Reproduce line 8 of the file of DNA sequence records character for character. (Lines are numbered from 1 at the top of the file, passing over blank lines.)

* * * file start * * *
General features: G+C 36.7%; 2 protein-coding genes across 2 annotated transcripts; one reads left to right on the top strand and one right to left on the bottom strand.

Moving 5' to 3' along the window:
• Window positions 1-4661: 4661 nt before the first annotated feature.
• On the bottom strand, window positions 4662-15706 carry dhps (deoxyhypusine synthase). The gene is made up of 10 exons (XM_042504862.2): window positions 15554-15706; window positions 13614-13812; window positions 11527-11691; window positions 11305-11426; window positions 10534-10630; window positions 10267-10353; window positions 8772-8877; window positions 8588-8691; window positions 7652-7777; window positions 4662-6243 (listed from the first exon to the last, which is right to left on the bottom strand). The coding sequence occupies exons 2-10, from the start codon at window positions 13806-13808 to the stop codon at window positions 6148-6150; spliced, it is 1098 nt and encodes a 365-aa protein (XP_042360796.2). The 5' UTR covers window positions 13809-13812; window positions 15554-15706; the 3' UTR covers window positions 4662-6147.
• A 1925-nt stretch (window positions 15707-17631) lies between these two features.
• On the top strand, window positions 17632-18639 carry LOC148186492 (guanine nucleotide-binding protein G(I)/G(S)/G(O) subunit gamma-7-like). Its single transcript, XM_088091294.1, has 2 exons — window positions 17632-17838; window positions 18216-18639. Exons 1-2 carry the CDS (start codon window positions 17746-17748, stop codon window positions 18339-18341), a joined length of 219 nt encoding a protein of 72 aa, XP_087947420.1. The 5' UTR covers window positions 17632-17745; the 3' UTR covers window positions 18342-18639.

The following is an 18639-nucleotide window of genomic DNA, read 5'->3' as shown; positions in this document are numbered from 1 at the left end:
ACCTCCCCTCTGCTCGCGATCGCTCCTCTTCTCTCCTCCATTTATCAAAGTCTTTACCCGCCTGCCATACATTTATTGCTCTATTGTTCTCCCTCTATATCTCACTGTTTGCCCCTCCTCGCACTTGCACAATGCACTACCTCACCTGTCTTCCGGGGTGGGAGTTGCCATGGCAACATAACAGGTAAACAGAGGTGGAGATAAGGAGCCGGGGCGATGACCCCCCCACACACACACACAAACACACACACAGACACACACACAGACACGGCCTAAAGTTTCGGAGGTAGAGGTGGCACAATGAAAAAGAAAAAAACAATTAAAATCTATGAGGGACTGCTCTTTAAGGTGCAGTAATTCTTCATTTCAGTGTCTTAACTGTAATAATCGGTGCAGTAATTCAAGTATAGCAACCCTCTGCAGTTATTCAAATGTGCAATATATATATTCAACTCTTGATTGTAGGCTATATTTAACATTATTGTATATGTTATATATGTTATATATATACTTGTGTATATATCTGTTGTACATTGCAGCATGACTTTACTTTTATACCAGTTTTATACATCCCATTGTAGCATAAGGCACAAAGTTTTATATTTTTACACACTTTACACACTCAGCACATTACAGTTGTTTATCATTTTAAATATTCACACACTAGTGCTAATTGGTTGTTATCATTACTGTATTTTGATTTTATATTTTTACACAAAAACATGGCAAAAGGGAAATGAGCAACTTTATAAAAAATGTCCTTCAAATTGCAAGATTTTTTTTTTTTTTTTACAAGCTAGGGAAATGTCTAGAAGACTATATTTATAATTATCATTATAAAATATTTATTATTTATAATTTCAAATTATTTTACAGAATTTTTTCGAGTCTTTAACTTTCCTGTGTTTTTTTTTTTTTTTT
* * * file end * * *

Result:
ACCTCCCCTCTGCTCGCGATCGCTCCTCTTCTCTCCTCCATTTATCAAAGTCTTTACCCGCCTGCCATACATTTATTGCTCTATTGTTCTCCCTCTATATCTCACTGTTTGCCCCTCCTCGCACTTGCACAATGCACTACCTCACCTGTCTTCCGGGGTGGGAGTTGCCATGGCAACATAACAGGTAAACAGAGGTGGAGATAAGGAGCCGGGGCGATGACCCCCCCACACACACACACAAACACACACACAGACACACACACAGACACGGCCTAAAGTTTCGGAGGTAGAGGTGGCACAATGAAAAAGAAAAAAACAATTAAAATCTATGAGGGACTGCTCTTTAAGGTGCAGTAATTCTTCATTTCAGTGTCTTAACTGTAATAATCGGTGCAGTAATTCAAGTATAGCAACCCTCTGCAGTTATTCAAATGTGCAATATATATATTCAACTCTTGATTGTAGGCTATATTTAACATTATTGTATATGTTATATATGTTATATATATACTTGTGTATATATCTGTTGTACATTGCAGCATGACTTTACTTTTATACCAGTTTTATACATCCCATTGTAGCATAAGGCACAAAGTTTTATATTTTTACACACTTTACACACTCAGCACATTACAGTTGTTTATCATTTTAAATATTCACACACTAGTGCTAATTGGTTGTTATCATTACTGTATTTTGATTTTATATTTTTACACAAAAACATGGCAAAAGGGAAATGAGCAACTTTATAAAAAATGTCCTTCAAATTGCAAGATTTTTTTTTTTTTTTTACAAGCTAGGGAAATGTCTAGAAGACTATATTTATAATTATCATTATAAAATATTTATTATTTATAATTTCAAATTATTTTACAGAATTTTTTCGAGTCTTTAACTTTCCTGTGTTTTTTTTTTTTTTTT